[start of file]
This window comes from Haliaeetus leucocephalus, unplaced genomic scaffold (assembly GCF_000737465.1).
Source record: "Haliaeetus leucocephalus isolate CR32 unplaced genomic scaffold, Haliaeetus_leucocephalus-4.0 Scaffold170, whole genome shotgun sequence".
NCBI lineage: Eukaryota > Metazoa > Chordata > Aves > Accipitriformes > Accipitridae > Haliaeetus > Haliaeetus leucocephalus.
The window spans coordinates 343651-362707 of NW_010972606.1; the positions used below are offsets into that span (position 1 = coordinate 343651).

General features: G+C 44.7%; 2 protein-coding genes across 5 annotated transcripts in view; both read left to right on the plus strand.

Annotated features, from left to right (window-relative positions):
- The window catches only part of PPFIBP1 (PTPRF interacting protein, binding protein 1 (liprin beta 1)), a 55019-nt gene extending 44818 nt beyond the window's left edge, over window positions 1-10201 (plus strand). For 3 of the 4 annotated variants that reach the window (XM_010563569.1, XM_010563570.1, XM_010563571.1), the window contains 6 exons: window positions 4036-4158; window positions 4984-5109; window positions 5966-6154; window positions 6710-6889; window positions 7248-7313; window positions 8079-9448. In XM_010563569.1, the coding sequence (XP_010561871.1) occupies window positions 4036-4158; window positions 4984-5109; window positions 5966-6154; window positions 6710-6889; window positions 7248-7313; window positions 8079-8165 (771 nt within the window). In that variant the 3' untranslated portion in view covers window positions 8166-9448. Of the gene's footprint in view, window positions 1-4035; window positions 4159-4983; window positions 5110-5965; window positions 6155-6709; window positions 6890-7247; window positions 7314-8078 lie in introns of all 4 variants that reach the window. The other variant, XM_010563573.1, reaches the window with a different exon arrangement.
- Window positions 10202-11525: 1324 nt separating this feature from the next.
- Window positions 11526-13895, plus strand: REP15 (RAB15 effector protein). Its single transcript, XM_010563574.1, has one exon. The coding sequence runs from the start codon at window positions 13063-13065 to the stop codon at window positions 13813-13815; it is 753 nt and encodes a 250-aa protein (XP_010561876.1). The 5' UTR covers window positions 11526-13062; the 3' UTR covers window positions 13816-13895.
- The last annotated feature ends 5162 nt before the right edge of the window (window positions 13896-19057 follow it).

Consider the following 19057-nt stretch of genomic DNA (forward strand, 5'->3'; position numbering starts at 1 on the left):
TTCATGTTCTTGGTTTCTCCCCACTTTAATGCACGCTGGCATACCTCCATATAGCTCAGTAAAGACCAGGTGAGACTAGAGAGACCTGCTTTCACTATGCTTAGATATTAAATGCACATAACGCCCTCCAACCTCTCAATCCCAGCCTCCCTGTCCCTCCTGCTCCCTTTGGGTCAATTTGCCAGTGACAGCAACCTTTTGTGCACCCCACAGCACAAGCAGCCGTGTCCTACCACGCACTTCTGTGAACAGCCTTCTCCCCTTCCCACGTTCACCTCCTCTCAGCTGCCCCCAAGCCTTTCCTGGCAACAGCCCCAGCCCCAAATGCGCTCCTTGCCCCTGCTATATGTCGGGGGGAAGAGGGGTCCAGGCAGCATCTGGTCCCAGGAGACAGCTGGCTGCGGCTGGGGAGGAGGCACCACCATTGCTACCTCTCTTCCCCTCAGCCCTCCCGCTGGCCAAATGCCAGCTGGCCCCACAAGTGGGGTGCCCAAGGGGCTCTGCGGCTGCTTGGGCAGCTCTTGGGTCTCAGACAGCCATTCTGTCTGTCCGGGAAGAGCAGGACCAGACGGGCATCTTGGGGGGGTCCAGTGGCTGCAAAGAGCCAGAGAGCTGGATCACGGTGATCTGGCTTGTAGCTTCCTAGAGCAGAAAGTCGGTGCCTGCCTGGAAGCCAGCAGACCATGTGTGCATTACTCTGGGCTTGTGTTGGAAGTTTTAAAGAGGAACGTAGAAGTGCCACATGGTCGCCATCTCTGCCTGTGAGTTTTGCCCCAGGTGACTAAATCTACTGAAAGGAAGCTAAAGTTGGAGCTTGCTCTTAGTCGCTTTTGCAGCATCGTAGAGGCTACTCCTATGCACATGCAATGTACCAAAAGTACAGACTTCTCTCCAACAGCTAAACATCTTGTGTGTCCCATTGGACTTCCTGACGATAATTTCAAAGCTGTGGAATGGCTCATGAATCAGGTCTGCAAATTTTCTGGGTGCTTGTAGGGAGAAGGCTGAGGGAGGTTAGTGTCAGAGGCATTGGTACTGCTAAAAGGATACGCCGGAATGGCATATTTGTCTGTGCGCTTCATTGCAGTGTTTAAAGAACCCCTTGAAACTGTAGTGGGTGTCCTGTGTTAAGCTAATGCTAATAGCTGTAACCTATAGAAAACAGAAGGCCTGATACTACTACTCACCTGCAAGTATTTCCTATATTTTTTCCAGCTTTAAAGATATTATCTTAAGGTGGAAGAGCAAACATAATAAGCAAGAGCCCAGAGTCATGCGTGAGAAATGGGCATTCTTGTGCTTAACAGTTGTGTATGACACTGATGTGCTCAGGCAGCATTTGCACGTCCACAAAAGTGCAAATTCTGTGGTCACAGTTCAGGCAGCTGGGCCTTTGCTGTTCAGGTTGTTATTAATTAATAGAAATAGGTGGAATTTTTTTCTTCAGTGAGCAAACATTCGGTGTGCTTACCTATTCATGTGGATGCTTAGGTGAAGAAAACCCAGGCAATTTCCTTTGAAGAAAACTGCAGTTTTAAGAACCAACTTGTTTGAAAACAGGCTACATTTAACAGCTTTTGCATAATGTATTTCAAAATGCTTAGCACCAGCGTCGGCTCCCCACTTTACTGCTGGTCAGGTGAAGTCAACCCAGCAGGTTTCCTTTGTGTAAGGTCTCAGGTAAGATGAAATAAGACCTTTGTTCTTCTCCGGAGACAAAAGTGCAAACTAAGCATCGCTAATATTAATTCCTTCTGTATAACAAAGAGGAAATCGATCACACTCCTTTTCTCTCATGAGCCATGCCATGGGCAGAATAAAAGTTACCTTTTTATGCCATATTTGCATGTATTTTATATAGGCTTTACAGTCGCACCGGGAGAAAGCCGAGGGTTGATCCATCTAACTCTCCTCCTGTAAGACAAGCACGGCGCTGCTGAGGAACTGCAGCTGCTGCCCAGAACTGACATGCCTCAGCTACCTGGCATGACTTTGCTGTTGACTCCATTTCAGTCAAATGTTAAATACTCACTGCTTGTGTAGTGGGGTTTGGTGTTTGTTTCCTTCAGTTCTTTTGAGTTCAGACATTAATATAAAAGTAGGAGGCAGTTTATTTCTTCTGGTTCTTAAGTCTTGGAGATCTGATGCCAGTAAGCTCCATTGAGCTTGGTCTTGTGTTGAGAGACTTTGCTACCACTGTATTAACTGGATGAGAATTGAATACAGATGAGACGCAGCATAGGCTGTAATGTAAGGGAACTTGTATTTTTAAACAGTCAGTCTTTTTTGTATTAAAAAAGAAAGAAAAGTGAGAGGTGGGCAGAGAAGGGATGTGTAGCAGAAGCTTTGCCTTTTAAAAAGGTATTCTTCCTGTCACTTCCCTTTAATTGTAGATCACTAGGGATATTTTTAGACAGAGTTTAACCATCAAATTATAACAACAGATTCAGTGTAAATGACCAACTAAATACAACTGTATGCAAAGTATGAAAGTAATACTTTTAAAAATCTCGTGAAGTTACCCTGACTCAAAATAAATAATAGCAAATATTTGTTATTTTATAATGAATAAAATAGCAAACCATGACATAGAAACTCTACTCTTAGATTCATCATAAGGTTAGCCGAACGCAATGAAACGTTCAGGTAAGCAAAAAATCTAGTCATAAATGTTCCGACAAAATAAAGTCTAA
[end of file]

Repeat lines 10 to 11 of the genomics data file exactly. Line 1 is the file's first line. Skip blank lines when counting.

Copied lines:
- The last annotated feature ends 5162 nt before the right edge of the window (window positions 13896-19057 follow it).

Consider the following 19057-nt stretch of genomic DNA (forward strand, 5'->3'; position numbering starts at 1 on the left):